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2014 Calculate Consumer Surplus and Producer Surplus Using Integration

Authors: Bojan Radisic, Katarina Stavlic

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The paper describes two economics terms consumer surplus and producer surplus using the definite integrals (the Riemann integral). The consumer surplus is the difference between what consumers are willing to pay and actual price. The producer surplus is the difference between what producers selling at the current price, rather than at the price they would have been are willing to accept. Using the definite integrals describe terms and mathematical formulas of the consumer surplus and the producer surplus and will be applied to the numerical examples.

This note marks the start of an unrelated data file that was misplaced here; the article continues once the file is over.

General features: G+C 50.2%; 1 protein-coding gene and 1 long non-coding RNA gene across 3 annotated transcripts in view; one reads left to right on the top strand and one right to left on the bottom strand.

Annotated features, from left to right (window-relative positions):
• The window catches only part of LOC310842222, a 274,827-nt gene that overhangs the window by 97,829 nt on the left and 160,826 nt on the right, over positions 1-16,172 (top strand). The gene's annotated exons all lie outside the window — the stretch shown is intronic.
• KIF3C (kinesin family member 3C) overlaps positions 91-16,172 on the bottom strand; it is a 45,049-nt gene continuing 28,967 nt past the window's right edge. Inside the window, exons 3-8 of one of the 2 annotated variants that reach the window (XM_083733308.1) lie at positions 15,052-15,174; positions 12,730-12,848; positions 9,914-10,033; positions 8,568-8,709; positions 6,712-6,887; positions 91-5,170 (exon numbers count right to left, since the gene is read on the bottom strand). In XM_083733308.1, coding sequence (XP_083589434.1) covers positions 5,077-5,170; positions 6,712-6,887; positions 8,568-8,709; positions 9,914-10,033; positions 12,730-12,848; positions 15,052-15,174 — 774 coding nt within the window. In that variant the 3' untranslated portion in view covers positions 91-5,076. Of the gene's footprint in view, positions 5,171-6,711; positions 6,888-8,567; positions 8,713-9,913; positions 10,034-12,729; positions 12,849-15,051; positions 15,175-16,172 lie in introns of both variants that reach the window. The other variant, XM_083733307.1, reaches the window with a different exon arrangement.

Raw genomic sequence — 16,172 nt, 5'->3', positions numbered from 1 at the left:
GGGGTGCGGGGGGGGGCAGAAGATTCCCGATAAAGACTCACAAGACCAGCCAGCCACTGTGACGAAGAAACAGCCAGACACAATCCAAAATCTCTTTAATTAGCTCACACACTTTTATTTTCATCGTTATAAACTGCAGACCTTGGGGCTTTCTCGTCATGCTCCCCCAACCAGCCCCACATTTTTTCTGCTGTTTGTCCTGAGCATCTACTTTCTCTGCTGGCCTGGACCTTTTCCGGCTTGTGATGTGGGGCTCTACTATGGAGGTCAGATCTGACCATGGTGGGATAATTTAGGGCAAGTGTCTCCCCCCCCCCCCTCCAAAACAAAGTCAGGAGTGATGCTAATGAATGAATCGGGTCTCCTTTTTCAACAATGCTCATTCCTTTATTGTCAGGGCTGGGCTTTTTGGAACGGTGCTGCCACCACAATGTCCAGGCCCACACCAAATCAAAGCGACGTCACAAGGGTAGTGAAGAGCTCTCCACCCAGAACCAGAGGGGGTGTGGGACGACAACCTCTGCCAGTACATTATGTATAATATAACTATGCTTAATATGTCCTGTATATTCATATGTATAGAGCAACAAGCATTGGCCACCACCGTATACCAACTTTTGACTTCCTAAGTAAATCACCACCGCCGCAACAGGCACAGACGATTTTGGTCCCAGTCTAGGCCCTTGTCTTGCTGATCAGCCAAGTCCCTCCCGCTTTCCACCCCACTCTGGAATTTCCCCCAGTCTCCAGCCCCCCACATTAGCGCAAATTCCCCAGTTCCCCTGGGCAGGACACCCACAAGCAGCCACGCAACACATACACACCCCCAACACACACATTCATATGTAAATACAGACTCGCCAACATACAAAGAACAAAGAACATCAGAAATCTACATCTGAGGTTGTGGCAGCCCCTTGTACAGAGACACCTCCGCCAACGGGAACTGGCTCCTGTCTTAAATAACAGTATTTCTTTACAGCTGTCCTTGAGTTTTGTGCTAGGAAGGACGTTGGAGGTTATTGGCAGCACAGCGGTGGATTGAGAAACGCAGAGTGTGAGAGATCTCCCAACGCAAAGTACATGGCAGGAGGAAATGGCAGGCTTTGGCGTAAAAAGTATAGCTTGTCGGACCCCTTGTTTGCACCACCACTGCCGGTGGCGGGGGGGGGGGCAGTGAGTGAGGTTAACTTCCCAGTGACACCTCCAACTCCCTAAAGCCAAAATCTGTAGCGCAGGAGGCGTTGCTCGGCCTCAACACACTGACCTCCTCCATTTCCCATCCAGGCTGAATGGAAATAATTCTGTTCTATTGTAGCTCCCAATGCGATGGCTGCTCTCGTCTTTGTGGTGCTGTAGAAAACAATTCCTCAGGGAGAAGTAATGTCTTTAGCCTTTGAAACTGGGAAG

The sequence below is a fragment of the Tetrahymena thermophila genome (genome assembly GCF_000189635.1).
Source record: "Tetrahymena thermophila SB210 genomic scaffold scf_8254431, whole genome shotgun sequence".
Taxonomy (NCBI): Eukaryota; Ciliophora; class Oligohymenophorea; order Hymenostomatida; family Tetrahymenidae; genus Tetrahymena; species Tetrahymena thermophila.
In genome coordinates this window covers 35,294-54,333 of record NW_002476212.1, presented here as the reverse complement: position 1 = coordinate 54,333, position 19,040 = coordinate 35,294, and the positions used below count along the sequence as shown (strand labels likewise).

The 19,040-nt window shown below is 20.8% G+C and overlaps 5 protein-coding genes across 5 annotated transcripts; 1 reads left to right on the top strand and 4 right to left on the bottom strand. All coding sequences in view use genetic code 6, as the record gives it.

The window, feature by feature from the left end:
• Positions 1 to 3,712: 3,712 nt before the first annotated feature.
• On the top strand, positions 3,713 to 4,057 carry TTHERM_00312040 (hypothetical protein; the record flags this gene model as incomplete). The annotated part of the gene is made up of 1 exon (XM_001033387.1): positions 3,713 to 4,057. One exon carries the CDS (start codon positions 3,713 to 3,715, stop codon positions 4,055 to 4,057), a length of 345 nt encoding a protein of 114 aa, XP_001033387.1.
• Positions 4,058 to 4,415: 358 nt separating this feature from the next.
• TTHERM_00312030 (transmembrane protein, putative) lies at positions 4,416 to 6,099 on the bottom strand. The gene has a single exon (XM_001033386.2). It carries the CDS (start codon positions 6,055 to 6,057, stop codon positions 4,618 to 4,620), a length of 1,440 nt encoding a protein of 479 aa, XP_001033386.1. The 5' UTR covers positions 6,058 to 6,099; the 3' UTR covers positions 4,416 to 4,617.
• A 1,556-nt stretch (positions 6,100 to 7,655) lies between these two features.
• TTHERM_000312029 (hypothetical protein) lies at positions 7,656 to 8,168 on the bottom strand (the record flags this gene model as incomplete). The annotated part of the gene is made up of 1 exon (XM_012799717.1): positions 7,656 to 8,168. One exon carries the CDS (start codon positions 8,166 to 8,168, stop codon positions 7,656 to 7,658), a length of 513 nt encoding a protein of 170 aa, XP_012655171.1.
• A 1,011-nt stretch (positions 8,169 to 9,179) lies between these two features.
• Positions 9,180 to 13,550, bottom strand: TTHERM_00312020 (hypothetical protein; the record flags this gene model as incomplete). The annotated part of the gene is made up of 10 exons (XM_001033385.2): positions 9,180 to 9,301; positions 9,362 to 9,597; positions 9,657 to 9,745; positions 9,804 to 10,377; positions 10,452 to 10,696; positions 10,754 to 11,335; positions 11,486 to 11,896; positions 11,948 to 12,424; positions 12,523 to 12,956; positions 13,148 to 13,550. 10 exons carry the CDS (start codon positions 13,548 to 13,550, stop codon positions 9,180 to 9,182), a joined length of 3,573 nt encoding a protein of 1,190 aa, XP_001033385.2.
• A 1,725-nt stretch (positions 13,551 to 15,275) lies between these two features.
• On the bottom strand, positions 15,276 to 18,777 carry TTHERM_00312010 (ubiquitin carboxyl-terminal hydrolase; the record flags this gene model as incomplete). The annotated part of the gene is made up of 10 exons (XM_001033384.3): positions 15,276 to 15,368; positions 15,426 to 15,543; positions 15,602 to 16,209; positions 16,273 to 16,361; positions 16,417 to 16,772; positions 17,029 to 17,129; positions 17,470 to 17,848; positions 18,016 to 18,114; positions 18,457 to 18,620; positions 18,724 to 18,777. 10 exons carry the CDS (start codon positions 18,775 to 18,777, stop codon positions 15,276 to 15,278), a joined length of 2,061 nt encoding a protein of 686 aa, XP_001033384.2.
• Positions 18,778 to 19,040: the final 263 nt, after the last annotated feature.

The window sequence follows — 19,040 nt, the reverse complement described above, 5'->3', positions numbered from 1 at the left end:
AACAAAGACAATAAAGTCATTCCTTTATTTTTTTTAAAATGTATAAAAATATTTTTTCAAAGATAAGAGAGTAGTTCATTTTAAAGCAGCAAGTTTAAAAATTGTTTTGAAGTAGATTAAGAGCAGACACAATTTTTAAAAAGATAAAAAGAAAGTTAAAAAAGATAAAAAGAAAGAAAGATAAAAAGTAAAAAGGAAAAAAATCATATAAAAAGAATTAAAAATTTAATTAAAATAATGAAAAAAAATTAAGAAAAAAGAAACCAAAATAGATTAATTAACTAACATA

Keywords: consumer surplus, producer surplus, definite integral, integration

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2013 Consumer Ethnocentrism: A Dynamic Literature Review from 1987-2015

Authors: Thi Phuong Chi Nguyen